For a company that has as many different operating locations as Standex International Corp., one would think that moving raw materials and components to the company’s worldwide manufacturing locations and then transporting finished products to customers would require complex solutions. But in more than 90 percent of the cases, the most common transportation solution is trucking.
“Many say that transportation is a simple industry, but there are a lot of complexities within this industry,” points out Glenn Miller, director of transportation logistics at Standex. “The various time zones you have within the U.S. and around the world add to the difficulty of meeting the demand to supply the production lines for Standex’s various businesses. Although the majority of Standex’s vendors are located within North America, Standex does have international suppliers.
“Those international suppliers add to the complexity of the transportation process because of longer lead times, handling the U.S. customs process and scheduling airline and ocean freight shipments.”
Standex’s business units manufacture products for the commercial foodservice equipment, energy, aerospace, aviation, oil and gas, automotive, electronics, medical and hydraulics industries. Its international locations are in Australia, Brazil, Canada, China, Europe, Mexico, India, Turkey, South Africa and Singapore. Although such a variety of international locations adds layers of complexity to the transportation effort, Miller does not consider domestic freight and logistics necessarily easy, either.
“Transportation is very important, and it is one of the largest expenses for all of our divisions,” Miller emphasizes. He estimates the company spends almost $30 million annually on transportation. “We put a lot of emphasis on this area because on-time delivery of products at a competitive cost is very important. It is a major factor for every U.S. manufacturer.”
Standex has no dedicated transportation fleet of its own to move its freight. Instead, it contracts with different companies for shipments that are less than a truckload (LTL), truckload and small packages. As director of transportation logistics, Miller is responsible for managing Standex’s contracts with the various transportation providers.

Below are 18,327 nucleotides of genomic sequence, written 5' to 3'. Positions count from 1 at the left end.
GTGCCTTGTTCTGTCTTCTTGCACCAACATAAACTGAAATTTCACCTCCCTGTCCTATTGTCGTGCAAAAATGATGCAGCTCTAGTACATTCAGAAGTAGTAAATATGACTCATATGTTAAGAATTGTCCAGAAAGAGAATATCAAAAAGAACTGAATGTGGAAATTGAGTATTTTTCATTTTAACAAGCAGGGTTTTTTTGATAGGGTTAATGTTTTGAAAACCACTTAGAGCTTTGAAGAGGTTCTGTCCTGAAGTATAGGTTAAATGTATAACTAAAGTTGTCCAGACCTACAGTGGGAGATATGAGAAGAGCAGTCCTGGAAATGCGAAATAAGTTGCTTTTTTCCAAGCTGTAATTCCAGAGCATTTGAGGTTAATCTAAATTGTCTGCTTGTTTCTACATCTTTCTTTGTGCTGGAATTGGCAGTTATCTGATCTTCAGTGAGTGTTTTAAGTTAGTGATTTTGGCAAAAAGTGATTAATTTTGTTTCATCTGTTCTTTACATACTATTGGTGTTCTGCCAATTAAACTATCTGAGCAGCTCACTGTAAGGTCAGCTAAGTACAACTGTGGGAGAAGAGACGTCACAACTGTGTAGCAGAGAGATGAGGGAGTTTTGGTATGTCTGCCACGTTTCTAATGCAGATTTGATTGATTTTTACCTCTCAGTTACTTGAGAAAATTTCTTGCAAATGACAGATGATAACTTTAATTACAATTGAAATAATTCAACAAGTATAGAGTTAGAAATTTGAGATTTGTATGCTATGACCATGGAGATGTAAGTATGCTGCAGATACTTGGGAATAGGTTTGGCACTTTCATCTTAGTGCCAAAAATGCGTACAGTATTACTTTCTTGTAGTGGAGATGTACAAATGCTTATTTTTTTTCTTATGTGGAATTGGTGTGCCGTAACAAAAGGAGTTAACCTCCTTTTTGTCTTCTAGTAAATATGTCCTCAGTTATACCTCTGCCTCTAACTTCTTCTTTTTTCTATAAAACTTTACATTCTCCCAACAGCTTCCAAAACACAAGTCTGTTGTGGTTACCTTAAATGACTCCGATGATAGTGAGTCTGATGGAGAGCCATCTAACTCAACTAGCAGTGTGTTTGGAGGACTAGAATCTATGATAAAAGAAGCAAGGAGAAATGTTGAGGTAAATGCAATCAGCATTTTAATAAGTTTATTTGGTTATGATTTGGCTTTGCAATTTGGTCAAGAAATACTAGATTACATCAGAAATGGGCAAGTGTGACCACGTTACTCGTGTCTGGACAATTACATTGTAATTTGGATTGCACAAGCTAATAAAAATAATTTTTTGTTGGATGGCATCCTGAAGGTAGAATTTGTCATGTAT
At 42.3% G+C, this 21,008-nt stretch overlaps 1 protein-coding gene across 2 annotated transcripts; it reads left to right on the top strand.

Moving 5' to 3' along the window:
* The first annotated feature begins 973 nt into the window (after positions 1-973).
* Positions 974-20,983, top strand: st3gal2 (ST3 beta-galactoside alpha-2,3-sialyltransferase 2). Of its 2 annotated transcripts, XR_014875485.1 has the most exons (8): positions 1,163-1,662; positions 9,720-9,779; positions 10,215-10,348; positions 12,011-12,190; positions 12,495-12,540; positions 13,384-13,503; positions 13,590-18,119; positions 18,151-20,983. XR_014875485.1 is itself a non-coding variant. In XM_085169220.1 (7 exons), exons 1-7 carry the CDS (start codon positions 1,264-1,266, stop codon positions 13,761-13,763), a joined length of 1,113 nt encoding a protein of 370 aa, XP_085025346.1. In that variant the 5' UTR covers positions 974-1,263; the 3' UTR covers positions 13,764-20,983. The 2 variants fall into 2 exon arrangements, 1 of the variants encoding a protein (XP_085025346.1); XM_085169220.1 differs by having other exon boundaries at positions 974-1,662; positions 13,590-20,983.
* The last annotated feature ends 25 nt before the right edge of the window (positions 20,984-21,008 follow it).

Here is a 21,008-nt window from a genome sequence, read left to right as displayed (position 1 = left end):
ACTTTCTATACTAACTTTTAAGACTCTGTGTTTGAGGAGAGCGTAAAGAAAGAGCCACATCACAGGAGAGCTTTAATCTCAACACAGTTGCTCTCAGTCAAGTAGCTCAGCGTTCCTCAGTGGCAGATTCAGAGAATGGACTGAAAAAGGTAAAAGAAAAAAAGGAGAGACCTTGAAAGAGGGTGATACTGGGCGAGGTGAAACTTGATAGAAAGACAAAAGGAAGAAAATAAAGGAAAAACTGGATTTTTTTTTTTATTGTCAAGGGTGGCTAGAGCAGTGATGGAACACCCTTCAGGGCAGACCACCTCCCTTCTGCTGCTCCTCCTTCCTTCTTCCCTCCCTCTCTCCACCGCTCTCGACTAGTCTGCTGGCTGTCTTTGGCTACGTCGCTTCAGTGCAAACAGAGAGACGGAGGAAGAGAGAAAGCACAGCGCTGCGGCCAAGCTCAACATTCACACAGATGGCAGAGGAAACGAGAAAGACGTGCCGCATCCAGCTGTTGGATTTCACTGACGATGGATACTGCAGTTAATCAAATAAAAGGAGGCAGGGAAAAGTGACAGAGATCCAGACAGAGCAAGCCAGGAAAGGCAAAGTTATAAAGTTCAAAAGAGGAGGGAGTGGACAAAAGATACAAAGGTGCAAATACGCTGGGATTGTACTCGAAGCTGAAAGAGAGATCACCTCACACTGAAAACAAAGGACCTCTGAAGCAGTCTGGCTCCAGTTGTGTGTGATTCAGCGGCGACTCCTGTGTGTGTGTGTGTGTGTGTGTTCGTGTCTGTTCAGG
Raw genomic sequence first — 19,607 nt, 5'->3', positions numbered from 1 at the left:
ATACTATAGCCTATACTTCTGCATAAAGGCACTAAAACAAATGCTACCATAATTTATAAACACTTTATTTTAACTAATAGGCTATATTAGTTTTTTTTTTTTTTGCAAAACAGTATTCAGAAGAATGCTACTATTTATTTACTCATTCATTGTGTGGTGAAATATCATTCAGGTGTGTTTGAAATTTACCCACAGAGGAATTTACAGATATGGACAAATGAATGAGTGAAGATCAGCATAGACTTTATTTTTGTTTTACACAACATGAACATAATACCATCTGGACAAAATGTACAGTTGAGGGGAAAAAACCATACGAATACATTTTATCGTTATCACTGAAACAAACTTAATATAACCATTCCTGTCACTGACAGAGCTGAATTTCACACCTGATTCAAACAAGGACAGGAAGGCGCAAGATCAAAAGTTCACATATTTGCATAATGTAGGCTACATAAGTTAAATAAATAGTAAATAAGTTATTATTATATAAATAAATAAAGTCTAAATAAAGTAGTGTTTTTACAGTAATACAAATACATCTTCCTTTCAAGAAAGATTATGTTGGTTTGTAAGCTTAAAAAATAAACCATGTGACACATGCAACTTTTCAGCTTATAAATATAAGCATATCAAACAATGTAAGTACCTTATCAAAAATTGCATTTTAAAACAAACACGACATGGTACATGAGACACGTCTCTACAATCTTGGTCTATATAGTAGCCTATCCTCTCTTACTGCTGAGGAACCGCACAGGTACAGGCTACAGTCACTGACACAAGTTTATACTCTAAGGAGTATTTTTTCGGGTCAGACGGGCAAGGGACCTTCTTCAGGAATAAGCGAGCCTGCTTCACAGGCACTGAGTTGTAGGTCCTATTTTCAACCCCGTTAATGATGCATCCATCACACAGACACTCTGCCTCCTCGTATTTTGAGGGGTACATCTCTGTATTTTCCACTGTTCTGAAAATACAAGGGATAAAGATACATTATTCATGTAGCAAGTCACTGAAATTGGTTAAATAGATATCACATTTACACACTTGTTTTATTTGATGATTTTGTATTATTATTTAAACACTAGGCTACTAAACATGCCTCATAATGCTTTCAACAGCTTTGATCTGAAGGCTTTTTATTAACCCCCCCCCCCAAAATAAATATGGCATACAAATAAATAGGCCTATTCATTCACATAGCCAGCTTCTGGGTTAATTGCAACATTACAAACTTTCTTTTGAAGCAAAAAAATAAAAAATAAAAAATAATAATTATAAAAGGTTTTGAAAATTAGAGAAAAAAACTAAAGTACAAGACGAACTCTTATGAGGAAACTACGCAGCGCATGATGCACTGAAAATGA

“The role is more of a strategic one, but having a 30-year tactical background starting on the freight-forwarding side of the industry, I actually do get involved in the day-to-day operations more than I should,” Miller says. “My role is focused on administration, implementing cost-out initiatives and driving process improvements.” He says freight forwarding gave him a diverse understanding of all transportation modes including trucking, domestic, air, ocean, import and export.
“The bulk of our transportation expense is trucking, which equates to approximately 90 percent of the transportation spend,” Miller says. “We have about 60 percent LTL trucking and 40 percent truckload.” He estimates that one-fourth of the truckload shipping is intermodal shipments.
Of the 10 percent of the company’s logistics that is not trucking, international ocean shipping is a little more than 5 percent and the rest is small package shipping, Miller estimates. Most of Standex’s many international locations supply their local domestic markets rather than importing or exporting their products. Some materials and components are shipped from China and other international locations to the United States for manufacturing,
Standex’s foodservice equipment companies account for more than 60 percent of the company’s logistical efforts, with manufacturing locations in New Albany, Miss.; Hudson, Wis.; Cheyenne, Wyo.; Simpsonville, S.C.; and Nogales, Mexico; to list a few.
Among the latest logistics improvements at Standex is software for producing an end-of-day file. “The flow of information over the last two years has improved greatly,” Miller emphasizes. “We are able to manage our transportation by selecting the proper service and being able to optimize our shipping performance by allowing us to pick more rate-competitive services, whether basic LTL, one-day, two-day or overnight, whatever is needed.”
All of Standex’s transportation contracts include a fuel surcharge that is based on a discount of the weekly posting of fuel prices by the U.S. Energy Information Administration. A recent logistics challenge was the eight-day strike at the ports of Los Angeles and Long Beach that ended in December. Some of Standex’s cargo was on ships that were redirected to alternate ports. When materials were being shipped during the strike, an alternate port could be specified if the ship had not sailed yet.
The prospect of a potential longshoremen’s strike on the East Coast is daunting, Miller says. Events like these have repercussions around the world, he points out. “Years ago, stand-alone economies could prosper very well, but right now, one economy really affects all economies throughout the world,” Miller notes. “Our economy is a worldwide economy.”